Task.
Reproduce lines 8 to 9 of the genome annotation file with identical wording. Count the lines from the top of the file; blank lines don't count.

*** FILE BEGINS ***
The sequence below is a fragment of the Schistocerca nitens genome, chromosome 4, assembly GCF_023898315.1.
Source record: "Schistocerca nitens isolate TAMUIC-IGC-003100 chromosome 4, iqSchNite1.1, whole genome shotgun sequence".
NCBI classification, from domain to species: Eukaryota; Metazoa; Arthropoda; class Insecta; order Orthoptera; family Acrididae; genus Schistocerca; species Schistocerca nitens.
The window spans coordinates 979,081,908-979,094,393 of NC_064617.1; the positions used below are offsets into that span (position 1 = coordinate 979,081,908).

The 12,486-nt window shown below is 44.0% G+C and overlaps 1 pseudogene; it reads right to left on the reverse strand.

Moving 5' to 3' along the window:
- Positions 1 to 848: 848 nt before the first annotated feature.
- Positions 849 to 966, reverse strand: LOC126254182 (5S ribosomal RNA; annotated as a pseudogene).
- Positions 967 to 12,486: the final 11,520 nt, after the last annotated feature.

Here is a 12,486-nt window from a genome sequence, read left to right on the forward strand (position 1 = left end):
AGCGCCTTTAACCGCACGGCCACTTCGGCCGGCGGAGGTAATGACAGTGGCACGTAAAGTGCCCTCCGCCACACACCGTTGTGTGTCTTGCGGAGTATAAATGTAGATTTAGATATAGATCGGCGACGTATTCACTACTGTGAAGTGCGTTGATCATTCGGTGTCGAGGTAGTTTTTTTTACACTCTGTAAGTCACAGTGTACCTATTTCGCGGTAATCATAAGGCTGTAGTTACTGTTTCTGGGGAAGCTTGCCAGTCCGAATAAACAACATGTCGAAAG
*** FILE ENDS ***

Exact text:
- Positions 849 to 966, reverse strand: LOC126254182 (5S ribosomal RNA; annotated as a pseudogene).
- Positions 967 to 12,486: the final 11,520 nt, after the last annotated feature.